Together with its neighboring states, Connecticut is at the forefront of addressing issues of economic and racial inequality in public school classrooms, according to the findings of a recent report.

In the 10th of a series of 12 reports conducted by the UCLA Civil Rights Project, which documents changes in the demographics of public school classrooms across northeast and mid-Atlantic states, Connecticut was pinpointed as a state showing significant improvements in diversifying its school districts. The study primarily examined the concentration of minority students in Connecticut public schools, paying close attention to the differences in racial makeups between urban and suburban schools. Jongyeon Ee, one of two authors of the study, said that although the state has made significant strides to diversify its classrooms, there is still work to do.

“The Bridgeport district and the New Haven district have a great number of black and Latino students who go to intensely segregated schools,” she said in an email.

In these intensely segregated schools, minority students comprise anywhere between 90 and 100 percent of the student population, according to the report.

The study found that urban schools in the state had the highest concentrations of minority students. Ee noted that one of the key factors driving up these numbers is that a growing population of minority students is enrolling in public schools.

At the same, the study found that, while racial and economic isolation continue to exist in New Haven and other urban areas in the state, substantial progress has been made since the 1990s. According to Ee, the 1996 Sheff v. O’Neill state Supreme Court case became the driving force behind the improvement in racial and economic diversity in Connecticut public schools over the last decade.

This case brought forward evidence accusing the state of denying minority students their fundamental rights to equal education under state law. The prosecutors further argued that the state provided fewer monetary resources to primarily minority-populated schools in comparison to white-dominated schools in Hartford.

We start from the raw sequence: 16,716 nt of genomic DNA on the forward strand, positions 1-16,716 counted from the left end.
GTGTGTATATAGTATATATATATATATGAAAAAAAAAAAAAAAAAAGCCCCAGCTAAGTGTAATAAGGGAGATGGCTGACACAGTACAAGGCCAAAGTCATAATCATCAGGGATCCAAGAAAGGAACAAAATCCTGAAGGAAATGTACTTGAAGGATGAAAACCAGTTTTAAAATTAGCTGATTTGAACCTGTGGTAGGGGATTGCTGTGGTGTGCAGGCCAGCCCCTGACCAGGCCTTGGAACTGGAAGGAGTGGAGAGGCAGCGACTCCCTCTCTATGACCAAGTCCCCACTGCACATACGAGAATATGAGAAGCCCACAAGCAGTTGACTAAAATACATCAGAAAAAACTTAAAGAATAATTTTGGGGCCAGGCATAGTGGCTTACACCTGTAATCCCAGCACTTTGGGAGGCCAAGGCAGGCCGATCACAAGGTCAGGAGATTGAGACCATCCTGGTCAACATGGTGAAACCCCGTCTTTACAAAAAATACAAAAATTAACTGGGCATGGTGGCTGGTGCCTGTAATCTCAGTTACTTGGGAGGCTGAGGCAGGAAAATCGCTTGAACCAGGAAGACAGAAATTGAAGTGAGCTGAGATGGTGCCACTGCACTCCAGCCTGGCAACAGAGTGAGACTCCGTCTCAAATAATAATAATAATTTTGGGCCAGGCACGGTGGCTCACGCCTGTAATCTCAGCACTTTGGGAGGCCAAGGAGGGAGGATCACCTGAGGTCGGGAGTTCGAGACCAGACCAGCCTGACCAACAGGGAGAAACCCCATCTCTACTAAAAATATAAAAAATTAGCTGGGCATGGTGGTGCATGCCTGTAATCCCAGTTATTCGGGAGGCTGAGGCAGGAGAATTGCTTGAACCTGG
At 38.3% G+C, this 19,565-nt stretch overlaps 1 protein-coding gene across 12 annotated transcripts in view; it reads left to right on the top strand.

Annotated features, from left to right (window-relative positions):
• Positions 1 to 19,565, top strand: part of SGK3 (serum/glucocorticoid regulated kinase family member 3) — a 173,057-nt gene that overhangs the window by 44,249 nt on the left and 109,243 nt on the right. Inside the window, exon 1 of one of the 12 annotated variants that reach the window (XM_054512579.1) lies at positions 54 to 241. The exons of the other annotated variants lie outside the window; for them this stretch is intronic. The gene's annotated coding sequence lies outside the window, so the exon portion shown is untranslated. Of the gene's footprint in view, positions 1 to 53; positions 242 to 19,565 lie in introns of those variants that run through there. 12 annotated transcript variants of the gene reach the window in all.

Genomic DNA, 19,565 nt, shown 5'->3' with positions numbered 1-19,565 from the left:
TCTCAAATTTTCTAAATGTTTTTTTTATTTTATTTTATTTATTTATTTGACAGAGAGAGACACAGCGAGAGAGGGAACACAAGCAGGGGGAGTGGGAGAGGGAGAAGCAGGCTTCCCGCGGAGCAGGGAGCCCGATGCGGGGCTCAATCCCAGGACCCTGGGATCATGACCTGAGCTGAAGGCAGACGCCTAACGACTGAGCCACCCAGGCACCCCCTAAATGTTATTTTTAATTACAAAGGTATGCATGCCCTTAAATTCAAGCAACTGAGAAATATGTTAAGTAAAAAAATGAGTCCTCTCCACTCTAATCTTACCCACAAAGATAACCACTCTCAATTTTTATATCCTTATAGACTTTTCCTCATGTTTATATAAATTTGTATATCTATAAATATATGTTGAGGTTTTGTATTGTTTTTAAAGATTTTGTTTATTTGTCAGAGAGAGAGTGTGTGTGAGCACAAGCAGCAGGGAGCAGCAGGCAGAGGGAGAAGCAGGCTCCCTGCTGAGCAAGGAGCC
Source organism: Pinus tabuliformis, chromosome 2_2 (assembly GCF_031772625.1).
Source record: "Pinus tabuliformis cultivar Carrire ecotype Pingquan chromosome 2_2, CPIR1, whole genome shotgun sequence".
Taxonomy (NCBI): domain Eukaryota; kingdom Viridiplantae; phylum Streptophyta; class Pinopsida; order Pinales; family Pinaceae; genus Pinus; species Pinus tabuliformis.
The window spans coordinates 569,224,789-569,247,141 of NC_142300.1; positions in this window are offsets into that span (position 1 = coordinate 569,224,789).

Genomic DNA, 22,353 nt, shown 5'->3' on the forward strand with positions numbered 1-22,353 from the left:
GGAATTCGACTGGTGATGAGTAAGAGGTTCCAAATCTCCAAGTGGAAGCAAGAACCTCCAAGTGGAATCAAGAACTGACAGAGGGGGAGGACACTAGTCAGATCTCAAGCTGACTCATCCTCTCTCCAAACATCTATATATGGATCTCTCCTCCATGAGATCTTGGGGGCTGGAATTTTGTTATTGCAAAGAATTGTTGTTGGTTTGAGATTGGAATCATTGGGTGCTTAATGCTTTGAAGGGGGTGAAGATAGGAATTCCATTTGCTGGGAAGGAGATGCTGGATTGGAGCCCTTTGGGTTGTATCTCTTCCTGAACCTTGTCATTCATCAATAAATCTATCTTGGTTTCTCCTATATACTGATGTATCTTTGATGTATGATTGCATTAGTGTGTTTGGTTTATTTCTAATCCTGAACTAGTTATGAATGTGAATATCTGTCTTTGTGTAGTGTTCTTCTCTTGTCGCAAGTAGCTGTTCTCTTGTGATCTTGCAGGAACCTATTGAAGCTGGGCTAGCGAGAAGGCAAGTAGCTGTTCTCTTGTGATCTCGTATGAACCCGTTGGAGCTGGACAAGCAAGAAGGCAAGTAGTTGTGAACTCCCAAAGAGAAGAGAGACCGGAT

John Humphries, the outreach coordinator for the Sheff movement, echoed the importance of the case in promoting diversity in Connecticut’s local public schools. The Sheff movement works to promote quality, integrated education for all students through outreach, advocacy and community engagement, according to its website.

“The results that have been achieved here in Hartford have definitely served as inspiration for the rest of the state,” he said.

Humphries described the structure of the current magnet school system, which developed in the wake of the case, as one of the most important ways to diversify classrooms in Connecticut. Educational choice programs such as Open Choice in Hartford, he said, allow urban youth to attend suburban magnet schools with free transportation, enticing students to move across school district lines using specialized academic programs in a public school setting.

“This remedy neither merged the districts nor mandated that students or teachers transfer across district lines to achieve integration, but relied almost completely on choice programs, which enabled some city students to transfer to suburban schools,” he said.

Sherri Davis-Googe, director of choice and enrollment for New Haven Public Schools, said the main purpose of magnet schools is to reduce racial, ethnic and economic isolation. School Choice is New Haven’s own educational choice program that helps local families choose neighborhood, magnet and charter school options that best fit their educational needs. Davis-Googe said she thinks that magnet schools benefit their students by offering specialized and innovated curricula, small learning environments and a diverse population of students.

“The outcome of these benefits is the development of a community of learners who are truly engaged in learning based on a shared interest,” Davis-Googe said in an email. “The dynamic works to help all students rise to their potential.”

She added that New Haven is proud of its portfolio of magnet school programs and believes they meet the needs of a diverse student body.

New Haven County has 17 magnet schools.